How to Meet Customers At Their Pain Points
The more you know why something's a pain point, the more you can tailor your marketing solutions.
It's long been said that customers don't make purchases for the "features and benefits" of what a product or service has to offer. Rather, they purchase when they truly feel something will solve a problem that's causing them a real pain. If you can effectively convince a customer that your solution will relieve them of a frustration, hardship or blockage, you have the sale.
Of course, this goes far beyond the standard marketing of, "We'll fix this for you!" and much deeper into an acute understanding of your customer's needs, desires and characteristics. It's not enough to simply know why a customer has a problem; it's important to know every root of the problem in their lives, from how it appeared to the havoc it's continuously wreaking. The more you know why it's a pain point, the more you can tailor your solution and marketing to appeal to their needs.
Here are three must-knows for effectively meeting your target customer or client at the deepest source of their pain point.
1. The more detail, the better
Customers do really well when they understand the specifics on how a company can help them, distilling what's ambiguous about a product or service into terms they can grasp.
It's actually a known tenet of psychology that humans respond better to specificity. One trick in pricing is to give something a very specific price. So, when in doubt, get more precise. The more specific you are about the service you're offering and its costs, the more real it seems, and the more you're effectively meeting a client at their pain point.
2. Offer customizable options
When customers are working with pain points, they are more emotionally invested, so it's important that they feel safe and taken care of when investing financially in a solution. If you can effectively explain how your service has helped others like them (down to the precise numbers and details), that's great! But, if you've been struggling to close sales, it may be because customers desire a bit more of an individualized approach.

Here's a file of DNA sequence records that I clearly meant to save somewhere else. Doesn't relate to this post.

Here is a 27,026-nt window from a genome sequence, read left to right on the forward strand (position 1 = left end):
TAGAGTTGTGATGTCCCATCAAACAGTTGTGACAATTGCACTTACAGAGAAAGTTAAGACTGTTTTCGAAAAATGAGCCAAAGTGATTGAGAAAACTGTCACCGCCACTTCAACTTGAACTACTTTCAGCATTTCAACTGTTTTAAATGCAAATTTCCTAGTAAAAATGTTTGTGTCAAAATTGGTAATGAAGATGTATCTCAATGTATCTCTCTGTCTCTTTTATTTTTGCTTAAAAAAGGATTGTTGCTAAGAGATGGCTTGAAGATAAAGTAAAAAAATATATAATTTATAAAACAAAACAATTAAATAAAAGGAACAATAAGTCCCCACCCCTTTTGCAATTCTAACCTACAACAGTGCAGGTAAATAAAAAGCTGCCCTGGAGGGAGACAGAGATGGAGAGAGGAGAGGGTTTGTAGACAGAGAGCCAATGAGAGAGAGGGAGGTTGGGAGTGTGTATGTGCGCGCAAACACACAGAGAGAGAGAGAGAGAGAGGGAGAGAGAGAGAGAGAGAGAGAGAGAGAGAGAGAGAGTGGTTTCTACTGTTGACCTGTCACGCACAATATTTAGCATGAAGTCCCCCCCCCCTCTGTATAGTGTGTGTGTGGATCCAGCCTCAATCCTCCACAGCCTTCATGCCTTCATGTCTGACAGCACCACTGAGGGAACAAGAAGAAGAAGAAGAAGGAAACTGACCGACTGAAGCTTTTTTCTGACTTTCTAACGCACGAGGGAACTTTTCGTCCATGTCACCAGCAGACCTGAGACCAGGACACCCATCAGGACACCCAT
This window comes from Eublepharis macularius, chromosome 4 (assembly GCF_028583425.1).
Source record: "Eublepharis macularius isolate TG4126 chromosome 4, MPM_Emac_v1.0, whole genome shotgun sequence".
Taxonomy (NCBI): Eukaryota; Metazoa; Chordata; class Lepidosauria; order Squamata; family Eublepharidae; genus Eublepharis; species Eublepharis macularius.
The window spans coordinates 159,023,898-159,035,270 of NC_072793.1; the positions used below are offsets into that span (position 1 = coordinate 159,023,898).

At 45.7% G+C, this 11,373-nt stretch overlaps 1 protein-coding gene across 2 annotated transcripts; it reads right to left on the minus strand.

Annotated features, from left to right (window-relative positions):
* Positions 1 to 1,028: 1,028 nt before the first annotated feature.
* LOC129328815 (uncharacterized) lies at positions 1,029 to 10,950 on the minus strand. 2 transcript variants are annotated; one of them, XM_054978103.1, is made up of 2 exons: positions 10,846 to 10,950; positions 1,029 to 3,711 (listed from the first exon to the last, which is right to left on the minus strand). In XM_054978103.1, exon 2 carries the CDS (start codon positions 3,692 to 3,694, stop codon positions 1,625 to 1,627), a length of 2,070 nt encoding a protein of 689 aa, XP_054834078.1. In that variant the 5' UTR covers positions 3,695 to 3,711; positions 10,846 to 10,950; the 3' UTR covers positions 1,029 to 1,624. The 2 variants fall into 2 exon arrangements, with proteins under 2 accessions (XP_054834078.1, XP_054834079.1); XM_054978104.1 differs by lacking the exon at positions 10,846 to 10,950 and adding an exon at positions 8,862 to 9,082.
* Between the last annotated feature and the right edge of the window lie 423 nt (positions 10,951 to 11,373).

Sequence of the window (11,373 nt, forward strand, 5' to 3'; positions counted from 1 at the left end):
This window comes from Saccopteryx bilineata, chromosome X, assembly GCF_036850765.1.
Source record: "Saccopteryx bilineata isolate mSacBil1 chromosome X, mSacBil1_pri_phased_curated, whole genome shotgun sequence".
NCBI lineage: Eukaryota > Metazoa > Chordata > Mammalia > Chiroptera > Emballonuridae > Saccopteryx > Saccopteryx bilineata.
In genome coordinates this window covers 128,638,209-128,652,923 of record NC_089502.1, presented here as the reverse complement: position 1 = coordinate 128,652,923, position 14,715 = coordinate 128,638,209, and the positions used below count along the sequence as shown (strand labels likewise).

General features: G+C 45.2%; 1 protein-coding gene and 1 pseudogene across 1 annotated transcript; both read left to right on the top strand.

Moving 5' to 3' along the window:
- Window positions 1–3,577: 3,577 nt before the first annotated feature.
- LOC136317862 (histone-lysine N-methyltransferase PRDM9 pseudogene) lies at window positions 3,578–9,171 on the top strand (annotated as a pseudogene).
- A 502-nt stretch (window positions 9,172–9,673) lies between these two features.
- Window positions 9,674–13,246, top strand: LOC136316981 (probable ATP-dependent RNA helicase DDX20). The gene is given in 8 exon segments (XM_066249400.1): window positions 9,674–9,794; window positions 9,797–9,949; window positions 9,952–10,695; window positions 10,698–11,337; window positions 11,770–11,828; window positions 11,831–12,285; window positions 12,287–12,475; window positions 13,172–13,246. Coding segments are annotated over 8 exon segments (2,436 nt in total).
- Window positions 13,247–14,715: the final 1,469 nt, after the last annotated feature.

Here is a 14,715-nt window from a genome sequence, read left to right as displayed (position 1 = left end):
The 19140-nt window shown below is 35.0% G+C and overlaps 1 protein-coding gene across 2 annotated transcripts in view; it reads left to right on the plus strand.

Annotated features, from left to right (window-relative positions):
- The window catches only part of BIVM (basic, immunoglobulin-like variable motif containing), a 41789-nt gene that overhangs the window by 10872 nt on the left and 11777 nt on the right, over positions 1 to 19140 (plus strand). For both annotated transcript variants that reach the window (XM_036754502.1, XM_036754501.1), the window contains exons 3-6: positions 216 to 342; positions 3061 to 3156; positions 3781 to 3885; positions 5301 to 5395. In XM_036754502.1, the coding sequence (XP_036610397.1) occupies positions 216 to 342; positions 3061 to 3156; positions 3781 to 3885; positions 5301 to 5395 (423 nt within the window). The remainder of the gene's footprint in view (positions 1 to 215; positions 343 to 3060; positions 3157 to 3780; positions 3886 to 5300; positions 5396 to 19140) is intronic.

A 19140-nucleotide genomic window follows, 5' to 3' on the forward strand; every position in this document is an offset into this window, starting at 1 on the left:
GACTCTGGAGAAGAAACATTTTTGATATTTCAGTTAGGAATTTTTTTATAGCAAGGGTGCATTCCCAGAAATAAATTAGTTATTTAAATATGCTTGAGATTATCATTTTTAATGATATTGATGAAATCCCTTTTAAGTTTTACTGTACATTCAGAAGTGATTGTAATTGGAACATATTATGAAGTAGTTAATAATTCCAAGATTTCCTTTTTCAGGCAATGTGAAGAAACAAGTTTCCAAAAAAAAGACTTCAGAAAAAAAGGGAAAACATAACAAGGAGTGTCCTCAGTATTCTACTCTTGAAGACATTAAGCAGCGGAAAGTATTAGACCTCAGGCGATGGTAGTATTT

When a service is customizable, it gives the customer a loud and clear message that you care about their specific needs and desires and the background of their problem. Think about the last time you desperately needed a pain point solved. Whoever was able to prioritize your problem and make you feel like you were in good hands was worth every penny to you. Be that for your customers.
3. Lead with honesty
When a customer is coping with a pain point, they're more on-edge than usual, meaning you must establish trust. The best way to do this is by being as upfront as possible, or promoting transparency and honesty as much as you can through your process. This could show up in multiple ways for your business. Maybe you're candid and you share the story of a client who didn't benefit from your services, and explain why. Or, just prove transparency by giving a customer an added element of control or supervision in every step of your production or service. However you can own your product and meet the customer on an even-keeled level of trust, do it. It will make all the difference.
Remember that business is about people, and meeting customers' needs when it comes to their pain points is also about empathy. Each of these tips will help to establish trust, but they will also help you help them, which is what we're all out to do.
Entrepreneur Editors' Picks
'No One Believed' This Black Founder Was the Owner of a Liquor Brand in 2012. He Launched to Great Acclaim — Then Lost It All. Here's How He Made a Multi-Million-Dollar Comeback.
Inspired by Elon Musk's Twitter Takeover, Here Are 10 Marketing Tactics That Will Help You Make the Most of Big Changes to Your Company
These Brothers Transformed a High School Project Into the Largest Online Soccer Retailer of All Time. Here's What the World Cup Means for Business Now.
'I Just Lost All My Life Savings': Michigan Woman Lost $15,000 in Facebook Marketplace Car Scam
This Founder Was Dismayed by Food Waste in the Restaurant Industry, So She Started a Zero-Waste Grocery Line That Now Caters Events for Nike
Netflix's Secret Club Allows Members to Preview Content Before Anyone Else — But There's a Catch
Franchising Could Be the Secret to Reaping the Rewards of a Down Economy. Here Are 5 Reasons Why.